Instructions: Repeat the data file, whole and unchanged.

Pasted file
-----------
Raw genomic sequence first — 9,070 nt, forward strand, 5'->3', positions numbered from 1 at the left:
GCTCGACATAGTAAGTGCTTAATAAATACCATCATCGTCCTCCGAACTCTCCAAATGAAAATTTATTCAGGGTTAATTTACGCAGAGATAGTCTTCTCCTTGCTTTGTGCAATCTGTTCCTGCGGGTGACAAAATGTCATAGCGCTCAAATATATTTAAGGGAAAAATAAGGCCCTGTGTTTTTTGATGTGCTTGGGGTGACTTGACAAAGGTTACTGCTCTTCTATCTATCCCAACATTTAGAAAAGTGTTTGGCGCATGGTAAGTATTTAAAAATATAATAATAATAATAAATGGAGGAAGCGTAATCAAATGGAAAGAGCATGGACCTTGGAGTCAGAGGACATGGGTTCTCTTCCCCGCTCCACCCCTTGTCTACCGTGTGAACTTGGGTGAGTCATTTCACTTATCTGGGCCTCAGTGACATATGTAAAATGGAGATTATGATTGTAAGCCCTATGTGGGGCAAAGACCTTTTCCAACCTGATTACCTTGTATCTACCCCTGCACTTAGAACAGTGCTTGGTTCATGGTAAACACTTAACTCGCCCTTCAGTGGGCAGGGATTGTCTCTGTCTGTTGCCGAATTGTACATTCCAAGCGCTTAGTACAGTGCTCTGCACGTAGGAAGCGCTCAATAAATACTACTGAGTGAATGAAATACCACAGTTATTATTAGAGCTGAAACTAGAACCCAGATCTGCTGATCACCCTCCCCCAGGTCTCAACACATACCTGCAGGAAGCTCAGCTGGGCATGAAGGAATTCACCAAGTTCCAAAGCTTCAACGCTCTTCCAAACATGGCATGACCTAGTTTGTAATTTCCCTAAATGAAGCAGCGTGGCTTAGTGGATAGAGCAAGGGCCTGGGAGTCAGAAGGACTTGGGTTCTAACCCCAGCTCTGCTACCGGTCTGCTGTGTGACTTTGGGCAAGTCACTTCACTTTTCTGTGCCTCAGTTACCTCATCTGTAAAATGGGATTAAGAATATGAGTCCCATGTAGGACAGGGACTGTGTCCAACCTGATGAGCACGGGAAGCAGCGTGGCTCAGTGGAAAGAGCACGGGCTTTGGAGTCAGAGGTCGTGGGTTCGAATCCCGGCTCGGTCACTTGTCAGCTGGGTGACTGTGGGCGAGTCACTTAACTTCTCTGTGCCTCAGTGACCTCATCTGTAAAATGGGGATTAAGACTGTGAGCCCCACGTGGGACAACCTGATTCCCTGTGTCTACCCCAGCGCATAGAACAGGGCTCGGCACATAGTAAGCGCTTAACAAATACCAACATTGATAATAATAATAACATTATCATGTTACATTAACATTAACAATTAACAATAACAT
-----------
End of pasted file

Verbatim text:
Raw genomic sequence first — 9,070 nt, forward strand, 5'->3', positions numbered from 1 at the left:
GCTCGACATAGTAAGTGCTTAATAAATACCATCATCGTCCTCCGAACTCTCCAAATGAAAATTTATTCAGGGTTAATTTACGCAGAGATAGTCTTCTCCTTGCTTTGTGCAATCTGTTCCTGCGGGTGACAAAATGTCATAGCGCTCAAATATATTTAAGGGAAAAATAAGGCCCTGTGTTTTTTGATGTGCTTGGGGTGACTTGACAAAGGTTACTGCTCTTCTATCTATCCCAACATTTAGAAAAGTGTTTGGCGCATGGTAAGTATTTAAAAATATAATAATAATAATAAATGGAGGAAGCGTAATCAAATGGAAAGAGCATGGACCTTGGAGTCAGAGGACATGGGTTCTCTTCCCCGCTCCACCCCTTGTCTACCGTGTGAACTTGGGTGAGTCATTTCACTTATCTGGGCCTCAGTGACATATGTAAAATGGAGATTATGATTGTAAGCCCTATGTGGGGCAAAGACCTTTTCCAACCTGATTACCTTGTATCTACCCCTGCACTTAGAACAGTGCTTGGTTCATGGTAAACACTTAACTCGCCCTTCAGTGGGCAGGGATTGTCTCTGTCTGTTGCCGAATTGTACATTCCAAGCGCTTAGTACAGTGCTCTGCACGTAGGAAGCGCTCAATAAATACTACTGAGTGAATGAAATACCACAGTTATTATTAGAGCTGAAACTAGAACCCAGATCTGCTGATCACCCTCCCCCAGGTCTCAACACATACCTGCAGGAAGCTCAGCTGGGCATGAAGGAATTCACCAAGTTCCAAAGCTTCAACGCTCTTCCAAACATGGCATGACCTAGTTTGTAATTTCCCTAAATGAAGCAGCGTGGCTTAGTGGATAGAGCAAGGGCCTGGGAGTCAGAAGGACTTGGGTTCTAACCCCAGCTCTGCTACCGGTCTGCTGTGTGACTTTGGGCAAGTCACTTCACTTTTCTGTGCCTCAGTTACCTCATCTGTAAAATGGGATTAAGAATATGAGTCCCATGTAGGACAGGGACTGTGTCCAACCTGATGAGCACGGGAAGCAGCGTGGCTCAGTGGAAAGAGCACGGGCTTTGGAGTCAGAGGTCGTGGGTTCGAATCCCGGCTCGGTCACTTGTCAGCTGGGTGACTGTGGGCGAGTCACTTAACTTCTCTGTGCCTCAGTGACCTCATCTGTAAAATGGGGATTAAGACTGTGAGCCCCACGTGGGACAACCTGATTCCCTGTGTCTACCCCAGCGCATAGAACAGGGCTCGGCACATAGTAAGCGCTTAACAAATACCAACATTGATAATAATAATAACATTATCATGTTACATTAACATTAACAATTAACAATAACAT